Jim Maxwell AM (1968), OC of the Year 2014

Jim Maxwell AM (1968) is one of Australia's best known cricket commentators, having broadcast for the ABC for over 40 years and covered 270 Test matches. He has also edited Australia’s longest running cricket publication, the ABC Cricket Magazine, since 1988. Outside the commentary box, he has served since 2009 as the president of the Primary Club of Australia, which provides sporting and recreational facilities for people with disabilities. He was made a member of the Order of Australia in 2013.

Jim's initial interest in cricket was spurred by his father's taking him to the SCG in the early 1960s. At first, Jim didn’t pay much attention to the game; instead, he collected empty bottles (threepence each) to make a bit of money. Things changed with the Test during the 1960-1961 series against the West Indies, which played a significant role in piquing the young Jim’s curiosity in the game. He has said: ‘I went with my friends on the 333 bus on spec on a Saturday, and paid a shilling to get in and watch the game from the hill. There was a wonderful atmosphere, and Gary Sobers was going berserk, making a brilliant 100. That stuck in my mind – that would have been January 1961.’

Jim’s interest and skill in cricket were then developed substantially in the Cranbrook Senior School. Although Jim actually lived very close by in Bellevue Hill, his parents sent him to school as a boarder because, given that he was an only child, they thought he needed the fraternity that a boarding house would provide. While Jim was still at school in 1967, he applied for a job as a trainee at the ABC (which would have involved commentating in a variety of sports), but he was coincidentally trumped by an old Cranbrookian, Peter Meares (1963).

After another unsuccessful application to the ABC in 1969 (reportedly lost to a young Gordon Bray), Jim was lucky enough to participate in the 1972 world tour of the Australian Old Collegians cricketers – the last tour of its kind. When he returned home, his mother showed him a newspaper clipping with a job advertisement for a trainee position at the ABC. After participating in the Old Cranbrookians' first overseas cricket tour to New Zealand (which gave Jim the perfect preparation), he did the audition with the ABC and the rest, as they say, is history.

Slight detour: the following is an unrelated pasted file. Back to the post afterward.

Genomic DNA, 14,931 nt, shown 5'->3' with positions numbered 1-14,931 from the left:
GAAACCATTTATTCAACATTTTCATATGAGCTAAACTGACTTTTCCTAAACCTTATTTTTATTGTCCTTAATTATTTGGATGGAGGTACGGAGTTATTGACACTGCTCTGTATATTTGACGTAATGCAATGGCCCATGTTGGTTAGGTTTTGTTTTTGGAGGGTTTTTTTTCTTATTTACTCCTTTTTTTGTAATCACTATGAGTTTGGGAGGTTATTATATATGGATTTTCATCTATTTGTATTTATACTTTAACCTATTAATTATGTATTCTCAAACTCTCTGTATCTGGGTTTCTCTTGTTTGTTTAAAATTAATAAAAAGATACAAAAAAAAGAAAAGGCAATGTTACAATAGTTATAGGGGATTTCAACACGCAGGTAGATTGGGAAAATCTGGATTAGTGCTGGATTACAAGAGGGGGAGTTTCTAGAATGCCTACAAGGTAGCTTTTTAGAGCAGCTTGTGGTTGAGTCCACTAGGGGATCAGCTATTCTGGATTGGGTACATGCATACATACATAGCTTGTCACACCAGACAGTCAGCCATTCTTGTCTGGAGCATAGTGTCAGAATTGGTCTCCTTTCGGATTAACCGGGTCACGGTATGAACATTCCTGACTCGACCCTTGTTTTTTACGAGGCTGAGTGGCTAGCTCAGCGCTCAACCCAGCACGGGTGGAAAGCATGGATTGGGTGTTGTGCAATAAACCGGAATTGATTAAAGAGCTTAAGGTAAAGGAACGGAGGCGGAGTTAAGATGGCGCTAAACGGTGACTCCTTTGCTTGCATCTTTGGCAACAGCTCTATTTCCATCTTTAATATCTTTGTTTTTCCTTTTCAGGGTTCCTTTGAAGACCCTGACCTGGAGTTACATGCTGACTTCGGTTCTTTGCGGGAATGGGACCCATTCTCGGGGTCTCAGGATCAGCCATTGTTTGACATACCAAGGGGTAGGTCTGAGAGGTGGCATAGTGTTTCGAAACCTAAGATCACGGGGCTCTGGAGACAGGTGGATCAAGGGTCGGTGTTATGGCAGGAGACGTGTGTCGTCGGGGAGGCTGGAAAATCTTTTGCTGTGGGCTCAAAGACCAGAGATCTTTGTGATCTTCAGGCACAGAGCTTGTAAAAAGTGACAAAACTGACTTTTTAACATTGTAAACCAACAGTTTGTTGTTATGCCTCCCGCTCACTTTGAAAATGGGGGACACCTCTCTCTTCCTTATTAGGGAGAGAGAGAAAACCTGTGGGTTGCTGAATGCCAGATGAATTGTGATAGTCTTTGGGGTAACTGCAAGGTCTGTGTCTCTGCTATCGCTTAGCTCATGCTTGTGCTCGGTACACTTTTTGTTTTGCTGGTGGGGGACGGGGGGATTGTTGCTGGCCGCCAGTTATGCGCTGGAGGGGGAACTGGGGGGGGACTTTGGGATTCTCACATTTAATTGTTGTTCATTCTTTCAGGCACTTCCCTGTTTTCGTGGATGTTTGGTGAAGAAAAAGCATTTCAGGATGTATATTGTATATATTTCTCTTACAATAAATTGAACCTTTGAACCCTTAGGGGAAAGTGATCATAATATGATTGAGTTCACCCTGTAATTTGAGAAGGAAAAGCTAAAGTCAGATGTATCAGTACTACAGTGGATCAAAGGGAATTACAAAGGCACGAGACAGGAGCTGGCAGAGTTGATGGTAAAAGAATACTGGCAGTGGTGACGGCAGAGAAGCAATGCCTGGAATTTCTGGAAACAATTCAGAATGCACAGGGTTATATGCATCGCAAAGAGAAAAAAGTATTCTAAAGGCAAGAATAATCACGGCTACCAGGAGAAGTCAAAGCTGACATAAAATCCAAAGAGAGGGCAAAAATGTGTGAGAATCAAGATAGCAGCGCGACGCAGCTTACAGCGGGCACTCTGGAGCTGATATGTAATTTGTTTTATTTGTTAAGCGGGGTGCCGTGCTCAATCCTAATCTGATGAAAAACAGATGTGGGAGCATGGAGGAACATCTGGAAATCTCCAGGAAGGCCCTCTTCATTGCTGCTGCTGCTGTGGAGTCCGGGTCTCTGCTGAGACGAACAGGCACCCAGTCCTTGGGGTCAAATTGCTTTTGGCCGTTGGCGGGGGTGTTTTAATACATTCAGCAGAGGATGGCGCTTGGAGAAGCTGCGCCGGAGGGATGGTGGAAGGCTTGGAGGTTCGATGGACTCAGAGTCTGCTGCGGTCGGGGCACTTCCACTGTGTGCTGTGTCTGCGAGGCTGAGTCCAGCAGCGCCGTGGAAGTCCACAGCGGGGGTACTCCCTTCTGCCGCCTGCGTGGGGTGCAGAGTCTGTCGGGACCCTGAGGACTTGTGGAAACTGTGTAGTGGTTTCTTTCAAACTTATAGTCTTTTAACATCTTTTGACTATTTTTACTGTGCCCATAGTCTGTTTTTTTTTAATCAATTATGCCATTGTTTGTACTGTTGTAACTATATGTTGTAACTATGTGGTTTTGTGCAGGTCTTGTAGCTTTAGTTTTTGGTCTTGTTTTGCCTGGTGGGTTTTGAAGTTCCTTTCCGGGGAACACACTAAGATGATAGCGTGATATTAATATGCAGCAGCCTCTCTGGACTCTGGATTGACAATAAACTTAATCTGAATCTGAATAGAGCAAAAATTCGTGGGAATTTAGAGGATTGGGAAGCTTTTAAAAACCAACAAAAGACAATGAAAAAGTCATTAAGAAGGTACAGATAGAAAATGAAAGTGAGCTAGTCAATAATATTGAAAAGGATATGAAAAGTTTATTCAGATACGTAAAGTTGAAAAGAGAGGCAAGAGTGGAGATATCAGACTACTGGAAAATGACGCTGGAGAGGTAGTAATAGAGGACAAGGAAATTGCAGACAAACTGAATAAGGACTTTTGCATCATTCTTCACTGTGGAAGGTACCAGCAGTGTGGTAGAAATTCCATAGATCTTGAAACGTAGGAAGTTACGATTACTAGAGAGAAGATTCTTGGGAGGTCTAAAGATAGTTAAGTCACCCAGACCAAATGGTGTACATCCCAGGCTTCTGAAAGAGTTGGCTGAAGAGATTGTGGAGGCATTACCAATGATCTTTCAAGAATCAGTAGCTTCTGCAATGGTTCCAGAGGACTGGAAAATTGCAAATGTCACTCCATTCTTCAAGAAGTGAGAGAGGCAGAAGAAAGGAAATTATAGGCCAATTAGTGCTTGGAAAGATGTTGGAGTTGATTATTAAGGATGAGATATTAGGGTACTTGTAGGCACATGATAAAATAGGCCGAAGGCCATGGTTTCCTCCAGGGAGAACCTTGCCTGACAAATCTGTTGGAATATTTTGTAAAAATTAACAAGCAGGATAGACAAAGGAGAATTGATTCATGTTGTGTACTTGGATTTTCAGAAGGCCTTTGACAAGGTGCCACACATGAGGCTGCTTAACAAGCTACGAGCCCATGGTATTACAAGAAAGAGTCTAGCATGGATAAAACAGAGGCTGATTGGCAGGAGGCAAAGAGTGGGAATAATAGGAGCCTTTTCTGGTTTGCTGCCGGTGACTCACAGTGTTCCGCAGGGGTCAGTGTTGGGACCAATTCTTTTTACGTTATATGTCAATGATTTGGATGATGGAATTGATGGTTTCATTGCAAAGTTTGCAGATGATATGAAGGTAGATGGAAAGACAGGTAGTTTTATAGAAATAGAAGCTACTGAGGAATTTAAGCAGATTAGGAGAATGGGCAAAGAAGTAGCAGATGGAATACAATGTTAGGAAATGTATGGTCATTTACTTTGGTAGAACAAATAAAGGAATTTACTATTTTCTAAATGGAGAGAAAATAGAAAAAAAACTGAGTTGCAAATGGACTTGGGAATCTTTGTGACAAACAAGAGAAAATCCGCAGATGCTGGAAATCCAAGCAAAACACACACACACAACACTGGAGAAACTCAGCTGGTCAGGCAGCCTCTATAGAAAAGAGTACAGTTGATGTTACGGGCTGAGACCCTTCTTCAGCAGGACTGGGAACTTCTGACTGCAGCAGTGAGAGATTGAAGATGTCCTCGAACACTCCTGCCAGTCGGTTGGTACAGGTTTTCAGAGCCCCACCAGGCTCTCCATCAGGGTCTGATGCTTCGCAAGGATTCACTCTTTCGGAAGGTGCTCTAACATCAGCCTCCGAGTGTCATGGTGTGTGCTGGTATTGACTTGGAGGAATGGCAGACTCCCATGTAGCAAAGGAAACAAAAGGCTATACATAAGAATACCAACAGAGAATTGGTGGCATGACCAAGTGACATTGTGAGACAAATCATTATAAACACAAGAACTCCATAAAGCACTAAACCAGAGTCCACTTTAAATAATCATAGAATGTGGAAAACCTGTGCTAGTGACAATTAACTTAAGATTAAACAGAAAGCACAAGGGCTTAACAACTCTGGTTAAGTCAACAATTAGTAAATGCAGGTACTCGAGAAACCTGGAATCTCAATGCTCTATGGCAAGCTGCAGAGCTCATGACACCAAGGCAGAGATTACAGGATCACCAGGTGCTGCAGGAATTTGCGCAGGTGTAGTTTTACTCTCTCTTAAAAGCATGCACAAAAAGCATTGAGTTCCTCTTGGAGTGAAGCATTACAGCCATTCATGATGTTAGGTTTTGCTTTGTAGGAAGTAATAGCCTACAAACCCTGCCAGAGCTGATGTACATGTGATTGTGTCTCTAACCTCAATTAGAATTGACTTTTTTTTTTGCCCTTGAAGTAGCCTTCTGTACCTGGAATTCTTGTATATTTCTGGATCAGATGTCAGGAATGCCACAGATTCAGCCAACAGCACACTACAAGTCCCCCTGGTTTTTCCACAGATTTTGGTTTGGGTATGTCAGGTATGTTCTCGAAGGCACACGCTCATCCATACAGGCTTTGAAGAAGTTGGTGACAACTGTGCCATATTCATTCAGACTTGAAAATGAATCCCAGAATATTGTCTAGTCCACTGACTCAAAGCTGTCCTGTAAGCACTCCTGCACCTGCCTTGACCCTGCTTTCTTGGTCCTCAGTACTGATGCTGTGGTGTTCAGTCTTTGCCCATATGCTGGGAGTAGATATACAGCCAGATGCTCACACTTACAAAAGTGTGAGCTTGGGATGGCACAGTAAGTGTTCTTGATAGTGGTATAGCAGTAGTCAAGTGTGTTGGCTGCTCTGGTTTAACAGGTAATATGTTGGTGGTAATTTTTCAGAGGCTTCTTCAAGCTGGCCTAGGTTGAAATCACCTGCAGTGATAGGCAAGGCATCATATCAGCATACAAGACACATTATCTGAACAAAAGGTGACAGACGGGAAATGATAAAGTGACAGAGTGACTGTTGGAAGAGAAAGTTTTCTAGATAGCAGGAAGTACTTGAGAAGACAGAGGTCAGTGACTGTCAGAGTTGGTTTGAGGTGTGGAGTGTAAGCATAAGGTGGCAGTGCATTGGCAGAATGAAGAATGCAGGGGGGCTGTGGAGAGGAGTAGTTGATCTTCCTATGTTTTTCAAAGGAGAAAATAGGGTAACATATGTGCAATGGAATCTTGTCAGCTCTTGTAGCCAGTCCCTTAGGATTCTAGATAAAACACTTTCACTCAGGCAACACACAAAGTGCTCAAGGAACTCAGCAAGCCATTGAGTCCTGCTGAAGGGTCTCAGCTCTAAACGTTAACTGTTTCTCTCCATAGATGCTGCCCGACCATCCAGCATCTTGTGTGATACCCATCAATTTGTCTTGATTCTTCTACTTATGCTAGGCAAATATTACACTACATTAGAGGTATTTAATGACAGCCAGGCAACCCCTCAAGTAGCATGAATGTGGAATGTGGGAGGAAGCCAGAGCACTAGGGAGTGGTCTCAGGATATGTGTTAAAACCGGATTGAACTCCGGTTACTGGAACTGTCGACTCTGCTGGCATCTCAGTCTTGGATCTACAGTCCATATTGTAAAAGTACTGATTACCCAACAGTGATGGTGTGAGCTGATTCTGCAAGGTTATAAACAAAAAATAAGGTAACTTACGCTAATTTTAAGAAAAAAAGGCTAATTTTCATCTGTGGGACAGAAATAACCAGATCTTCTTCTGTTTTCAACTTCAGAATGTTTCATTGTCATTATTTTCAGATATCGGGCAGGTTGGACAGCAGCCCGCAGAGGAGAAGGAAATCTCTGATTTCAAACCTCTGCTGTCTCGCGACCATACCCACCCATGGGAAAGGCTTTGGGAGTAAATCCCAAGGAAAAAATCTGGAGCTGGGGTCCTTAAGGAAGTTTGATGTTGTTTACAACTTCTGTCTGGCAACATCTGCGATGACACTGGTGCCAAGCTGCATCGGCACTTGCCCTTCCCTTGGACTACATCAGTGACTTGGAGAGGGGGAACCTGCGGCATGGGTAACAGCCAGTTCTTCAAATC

One of Jim's early mentors was Alan McGilvray, a man with an intimidating reputation who called every Test in Australia from World War II until 1985. McGilvray always said to Jim, ‘copy technique, not style’, and ‘you won’t be any good unless you listen!’ Jim says: ‘I’d like to think that I listened a lot in my early years to try to work out the correct technique and to marry a certain style to it that is to a large extent conversational but still sticks to the path of presenting the information.’

Jim has seen many changes to the way that cricket is played in Australia over his time. Jim remembers speaking to Matthew Hayden during a series in India when he scored over 500 runs in three Tests: ‘everyone was full of admiration for his technique against the slower bowlers – he really took them on, with horizontal shots, slogs and just brave hitting. And I said to him, “I don’t know whether the old Don would approve, because he always said, ‘You can’t get caught if you don’t hit the ball in the air.’ And Hayden’s response was, “Sorry Don, there’s a whole lot of room in the air!” And that’s a comment that tells you a lot about how the game has changed.’

(adapted from the OCA Newsletter, No. 42, by Lyndon Goddard (2007))